Potential Future Sea Level Rise

To update and confirm this earlier work (Reese et al. 2013, Hocter 2014), we used two products to map predicted future changes due to sea level rise in 2025, 2050, and 2075 under a low (0.5 m) and high scenario (2.0 m) (Figure 4.2). We used the University of Florida digital elevation sea level rise model to predict habitat loss (Hocter 2014). This model predicts inundation changes based on elevation. We also used the Sea Level Rise Affecting Marshes Model (SLAMM) to predict changes in SLR that would affect habitat suitability inland from inundated areas (Clough et al. 2010). Using a 5-30 m pixel size, SLAMM simulates the dominant process involved in wetland conversions and shoreline modifications during long-term sea level rise. We assumed these vegetation changes would adequately represent the water quality changes from salt water intrusion that would affect crayfish persistence in affected areas. We looked at overall changes in habitat rangewide as well as within the suitable habitat supporting each individual population.

Overall, little suitable habitat for PCC will be affected by SLR, which confirms the earlier work of Hocter et al. (2014). By the year 2075, suitable habitat (in terms of suitable acres of core and secondary soils) within the range of PCC is predicted to be reduced by 1.28 ac (0.01%) with 0.5 m SLR and 40.2 ac (0.26%) with 2.0 m SLR (Table 4.1). However, two known populations were affected by SLR, Deer Point and Airport North (Table 4.2; Figure 4.3, Figure 4.4), which respectively sustained a 21.02 and 5.89 ac loss of suitable habitat by the year 2075 with 2.0 m SLR.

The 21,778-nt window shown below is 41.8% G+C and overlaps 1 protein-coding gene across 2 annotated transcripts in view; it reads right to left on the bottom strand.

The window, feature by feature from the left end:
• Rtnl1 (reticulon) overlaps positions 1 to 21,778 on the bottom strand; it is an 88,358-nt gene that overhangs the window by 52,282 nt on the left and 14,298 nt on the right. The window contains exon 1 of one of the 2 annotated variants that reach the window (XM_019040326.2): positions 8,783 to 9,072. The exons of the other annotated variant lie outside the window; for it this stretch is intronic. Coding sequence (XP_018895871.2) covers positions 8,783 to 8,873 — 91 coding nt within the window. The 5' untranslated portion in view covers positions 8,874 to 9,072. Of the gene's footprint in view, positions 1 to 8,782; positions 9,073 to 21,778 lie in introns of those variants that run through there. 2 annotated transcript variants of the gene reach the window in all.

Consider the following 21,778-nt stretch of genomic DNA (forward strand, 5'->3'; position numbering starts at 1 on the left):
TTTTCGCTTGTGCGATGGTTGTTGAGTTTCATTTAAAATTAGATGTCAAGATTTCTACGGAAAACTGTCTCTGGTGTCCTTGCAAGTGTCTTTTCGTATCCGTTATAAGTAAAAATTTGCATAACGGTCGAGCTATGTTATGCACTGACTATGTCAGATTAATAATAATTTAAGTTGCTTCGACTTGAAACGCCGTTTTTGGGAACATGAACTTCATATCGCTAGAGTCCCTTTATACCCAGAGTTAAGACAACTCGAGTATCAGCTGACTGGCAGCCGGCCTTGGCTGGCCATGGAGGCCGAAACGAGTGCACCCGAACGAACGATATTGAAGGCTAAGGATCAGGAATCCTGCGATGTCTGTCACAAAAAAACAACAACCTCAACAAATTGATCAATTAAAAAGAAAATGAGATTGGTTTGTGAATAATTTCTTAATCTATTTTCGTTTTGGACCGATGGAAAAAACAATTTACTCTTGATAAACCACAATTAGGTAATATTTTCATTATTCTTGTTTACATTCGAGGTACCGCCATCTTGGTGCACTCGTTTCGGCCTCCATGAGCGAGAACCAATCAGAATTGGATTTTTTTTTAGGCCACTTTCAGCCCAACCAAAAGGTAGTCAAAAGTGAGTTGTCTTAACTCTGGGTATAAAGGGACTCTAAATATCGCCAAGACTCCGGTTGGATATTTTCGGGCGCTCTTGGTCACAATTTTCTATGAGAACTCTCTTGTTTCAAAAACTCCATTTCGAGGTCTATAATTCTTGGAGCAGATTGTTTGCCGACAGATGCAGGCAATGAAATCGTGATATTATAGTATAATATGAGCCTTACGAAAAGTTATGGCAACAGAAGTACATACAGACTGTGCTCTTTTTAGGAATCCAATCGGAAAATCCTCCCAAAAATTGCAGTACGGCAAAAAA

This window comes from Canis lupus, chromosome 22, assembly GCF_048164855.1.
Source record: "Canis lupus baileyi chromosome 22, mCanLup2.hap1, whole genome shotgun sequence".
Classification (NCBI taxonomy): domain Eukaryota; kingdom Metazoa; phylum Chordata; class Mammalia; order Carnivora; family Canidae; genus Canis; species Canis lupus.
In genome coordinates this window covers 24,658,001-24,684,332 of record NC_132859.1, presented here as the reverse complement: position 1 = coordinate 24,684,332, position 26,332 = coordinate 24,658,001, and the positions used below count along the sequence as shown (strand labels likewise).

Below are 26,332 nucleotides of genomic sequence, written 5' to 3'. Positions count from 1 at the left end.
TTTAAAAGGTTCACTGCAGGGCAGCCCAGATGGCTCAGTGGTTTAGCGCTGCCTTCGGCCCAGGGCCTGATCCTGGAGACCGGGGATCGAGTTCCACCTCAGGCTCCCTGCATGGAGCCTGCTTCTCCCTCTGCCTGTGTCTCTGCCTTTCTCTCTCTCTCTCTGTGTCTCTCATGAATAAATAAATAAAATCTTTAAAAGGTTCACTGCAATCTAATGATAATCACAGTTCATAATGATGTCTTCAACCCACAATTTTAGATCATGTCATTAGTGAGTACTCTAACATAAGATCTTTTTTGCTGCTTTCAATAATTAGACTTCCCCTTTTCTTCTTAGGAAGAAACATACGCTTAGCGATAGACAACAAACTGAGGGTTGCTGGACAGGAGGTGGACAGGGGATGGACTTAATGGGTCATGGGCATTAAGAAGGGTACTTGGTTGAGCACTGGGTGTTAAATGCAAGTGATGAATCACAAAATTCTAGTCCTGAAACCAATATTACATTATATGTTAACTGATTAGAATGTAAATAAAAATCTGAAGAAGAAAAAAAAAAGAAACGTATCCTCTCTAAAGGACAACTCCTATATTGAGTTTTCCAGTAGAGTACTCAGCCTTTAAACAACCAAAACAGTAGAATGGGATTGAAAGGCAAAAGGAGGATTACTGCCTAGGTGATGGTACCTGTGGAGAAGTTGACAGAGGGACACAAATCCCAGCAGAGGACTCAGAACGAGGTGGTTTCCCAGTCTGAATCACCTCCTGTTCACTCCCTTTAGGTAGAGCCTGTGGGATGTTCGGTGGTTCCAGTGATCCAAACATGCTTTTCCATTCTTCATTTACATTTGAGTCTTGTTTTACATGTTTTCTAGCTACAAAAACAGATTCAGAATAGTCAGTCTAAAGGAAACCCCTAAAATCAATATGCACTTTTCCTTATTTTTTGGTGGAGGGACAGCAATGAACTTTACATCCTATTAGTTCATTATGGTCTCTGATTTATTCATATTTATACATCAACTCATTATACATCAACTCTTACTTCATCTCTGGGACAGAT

Projected habitat loss from sea level rise
Figure 4.3. Projected future habitat change for the Panama City crayfish rangewide in the year 2075 with a 0.5m (dark red) and 2.0 m (green) sea level rise. Only two populations, Airport North and Deerpoint showed loss of habitat due to sea level rise.
Table 4.1. Projected future suitable habitat (ac) supporting the Panama City crayfish rangewide as affected by sea level rise (SLR) based on SLAMM.
Predicted SLR
Soils
Base
2025
2050
2075
0.5 m Undeveloped – Secondary Soils 9682.74 9682.35 9682.35 9681.68
Undeveloped – Core Soils 5654.72 5654.67 5654.67 5654.5
Total 15337.46 15337.02 15337.02 15336.18
2.0 m Undeveloped – Secondary Soils 9682.74 9682.07 9670.51 9649.77
Undeveloped – Core Soils 5654.72 5654.56 5652.94 5647.49
Total 15337.46 15336.63 15323.45 15297.26
Table 4.2. Projected future suitable habitat (ac) supporting the two populations affected by sea level rise (SLR) based on SLAMM.
Predicted SLR
Site
Soils
Base
2025
2050
2075
0.5 m Deer Point Undeveloped – Secondary Soils 585.51 585.34 585.34 585.34
Undeveloped – Core Soils 258.09 258.09 258.09 258.09
Total 843.6 843.43 843.43 843.43
Airport North Undeveloped – Secondary Soils 9.51 9.17 9.17 9.17
Undeveloped – Core Soils 9.01 9.01 9.01 9.01
Total 18.51 18.18 18.18 18.18
2.0 m Deer Point Undeveloped – Secondary Soils 585.51 584.79 581.06 572.11
Undeveloped – Core Soils 258.09 258.03 256.25 250.47
Total 843.6 842.82 837.32 822.58
Airport North Undeveloped – Secondary Soils 9.51 8.9 8.56 7.12
Undeveloped – Core Soils 9.01 8.84 7.78 5.5
Total 18.51 17.74 16.35 12.62
Sea level rise effects on two PCC populations
Figure 4.4. Projected future habitat change in the year 2075 with a 0.5m (dark red) and 2.0 m (light red) sea level rise for the two affected populations.